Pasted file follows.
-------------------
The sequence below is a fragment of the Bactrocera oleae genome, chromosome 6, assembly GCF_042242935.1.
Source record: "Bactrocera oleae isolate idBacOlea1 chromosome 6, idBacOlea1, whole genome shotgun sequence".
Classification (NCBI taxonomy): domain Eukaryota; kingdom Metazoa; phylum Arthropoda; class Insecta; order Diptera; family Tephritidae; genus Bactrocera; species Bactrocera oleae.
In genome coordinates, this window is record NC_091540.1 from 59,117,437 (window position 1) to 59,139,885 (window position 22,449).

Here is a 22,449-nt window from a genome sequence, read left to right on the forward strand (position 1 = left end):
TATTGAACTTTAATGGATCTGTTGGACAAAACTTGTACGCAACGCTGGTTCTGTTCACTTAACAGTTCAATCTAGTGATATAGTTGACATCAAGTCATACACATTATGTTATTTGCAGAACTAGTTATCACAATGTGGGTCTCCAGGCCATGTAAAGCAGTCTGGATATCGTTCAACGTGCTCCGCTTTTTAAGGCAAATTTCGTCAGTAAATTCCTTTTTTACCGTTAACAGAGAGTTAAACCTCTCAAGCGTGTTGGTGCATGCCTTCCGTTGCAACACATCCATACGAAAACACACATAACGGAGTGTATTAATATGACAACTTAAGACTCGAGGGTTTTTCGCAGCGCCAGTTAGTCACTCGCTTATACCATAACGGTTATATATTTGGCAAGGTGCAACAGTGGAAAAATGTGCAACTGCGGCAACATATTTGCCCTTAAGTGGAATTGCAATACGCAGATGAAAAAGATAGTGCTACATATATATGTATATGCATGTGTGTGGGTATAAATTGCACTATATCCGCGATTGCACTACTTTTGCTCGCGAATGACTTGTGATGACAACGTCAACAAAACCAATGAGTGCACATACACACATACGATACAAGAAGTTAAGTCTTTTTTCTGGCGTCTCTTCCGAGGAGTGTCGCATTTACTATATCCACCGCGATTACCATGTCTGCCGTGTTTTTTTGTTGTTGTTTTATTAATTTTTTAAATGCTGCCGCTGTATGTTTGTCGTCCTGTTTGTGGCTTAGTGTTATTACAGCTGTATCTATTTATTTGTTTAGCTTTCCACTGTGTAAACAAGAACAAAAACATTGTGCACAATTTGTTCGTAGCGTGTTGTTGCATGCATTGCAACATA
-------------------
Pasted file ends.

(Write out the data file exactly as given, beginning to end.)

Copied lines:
The sequence below is a fragment of the Bactrocera oleae genome, chromosome 6, assembly GCF_042242935.1.
Source record: "Bactrocera oleae isolate idBacOlea1 chromosome 6, idBacOlea1, whole genome shotgun sequence".
Classification (NCBI taxonomy): domain Eukaryota; kingdom Metazoa; phylum Arthropoda; class Insecta; order Diptera; family Tephritidae; genus Bactrocera; species Bactrocera oleae.
In genome coordinates, this window is record NC_091540.1 from 59,117,437 (window position 1) to 59,139,885 (window position 22,449).

Here is a 22,449-nt window from a genome sequence, read left to right on the forward strand (position 1 = left end):
TATTGAACTTTAATGGATCTGTTGGACAAAACTTGTACGCAACGCTGGTTCTGTTCACTTAACAGTTCAATCTAGTGATATAGTTGACATCAAGTCATACACATTATGTTATTTGCAGAACTAGTTATCACAATGTGGGTCTCCAGGCCATGTAAAGCAGTCTGGATATCGTTCAACGTGCTCCGCTTTTTAAGGCAAATTTCGTCAGTAAATTCCTTTTTTACCGTTAACAGAGAGTTAAACCTCTCAAGCGTGTTGGTGCATGCCTTCCGTTGCAACACATCCATACGAAAACACACATAACGGAGTGTATTAATATGACAACTTAAGACTCGAGGGTTTTTCGCAGCGCCAGTTAGTCACTCGCTTATACCATAACGGTTATATATTTGGCAAGGTGCAACAGTGGAAAAATGTGCAACTGCGGCAACATATTTGCCCTTAAGTGGAATTGCAATACGCAGATGAAAAAGATAGTGCTACATATATATGTATATGCATGTGTGTGGGTATAAATTGCACTATATCCGCGATTGCACTACTTTTGCTCGCGAATGACTTGTGATGACAACGTCAACAAAACCAATGAGTGCACATACACACATACGATACAAGAAGTTAAGTCTTTTTTCTGGCGTCTCTTCCGAGGAGTGTCGCATTTACTATATCCACCGCGATTACCATGTCTGCCGTGTTTTTTTGTTGTTGTTTTATTAATTTTTTAAATGCTGCCGCTGTATGTTTGTCGTCCTGTTTGTGGCTTAGTGTTATTACAGCTGTATCTATTTATTTGTTTAGCTTTCCACTGTGTAAACAAGAACAAAAACATTGTGCACAATTTGTTCGTAGCGTGTTGTTGCATGCATTGCAACATA